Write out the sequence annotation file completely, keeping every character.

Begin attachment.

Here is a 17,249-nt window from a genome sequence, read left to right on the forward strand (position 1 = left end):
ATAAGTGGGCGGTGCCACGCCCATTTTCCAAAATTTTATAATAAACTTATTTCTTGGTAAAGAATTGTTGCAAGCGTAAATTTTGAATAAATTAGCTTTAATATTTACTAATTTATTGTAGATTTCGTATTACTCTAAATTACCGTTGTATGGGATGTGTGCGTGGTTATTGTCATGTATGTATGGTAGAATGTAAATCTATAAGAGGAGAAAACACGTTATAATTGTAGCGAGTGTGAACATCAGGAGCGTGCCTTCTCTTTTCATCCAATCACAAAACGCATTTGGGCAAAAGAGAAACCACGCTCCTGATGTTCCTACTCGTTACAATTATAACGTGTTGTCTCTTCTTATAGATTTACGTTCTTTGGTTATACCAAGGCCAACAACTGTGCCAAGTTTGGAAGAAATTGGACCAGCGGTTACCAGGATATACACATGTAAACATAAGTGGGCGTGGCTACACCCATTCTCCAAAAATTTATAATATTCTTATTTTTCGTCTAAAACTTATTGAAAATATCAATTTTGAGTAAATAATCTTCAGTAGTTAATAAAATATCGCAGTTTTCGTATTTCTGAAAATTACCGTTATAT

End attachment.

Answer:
Here is a 17,249-nt window from a genome sequence, read left to right on the forward strand (position 1 = left end):
ATAAGTGGGCGGTGCCACGCCCATTTTCCAAAATTTTATAATAAACTTATTTCTTGGTAAAGAATTGTTGCAAGCGTAAATTTTGAATAAATTAGCTTTAATATTTACTAATTTATTGTAGATTTCGTATTACTCTAAATTACCGTTGTATGGGATGTGTGCGTGGTTATTGTCATGTATGTATGGTAGAATGTAAATCTATAAGAGGAGAAAACACGTTATAATTGTAGCGAGTGTGAACATCAGGAGCGTGCCTTCTCTTTTCATCCAATCACAAAACGCATTTGGGCAAAAGAGAAACCACGCTCCTGATGTTCCTACTCGTTACAATTATAACGTGTTGTCTCTTCTTATAGATTTACGTTCTTTGGTTATACCAAGGCCAACAACTGTGCCAAGTTTGGAAGAAATTGGACCAGCGGTTACCAGGATATACACATGTAAACATAAGTGGGCGTGGCTACACCCATTCTCCAAAAATTTATAATATTCTTATTTTTCGTCTAAAACTTATTGAAAATATCAATTTTGAGTAAATAATCTTCAGTAGTTAATAAAATATCGCAGTTTTCGTATTTCTGAAAATTACCGTTATAT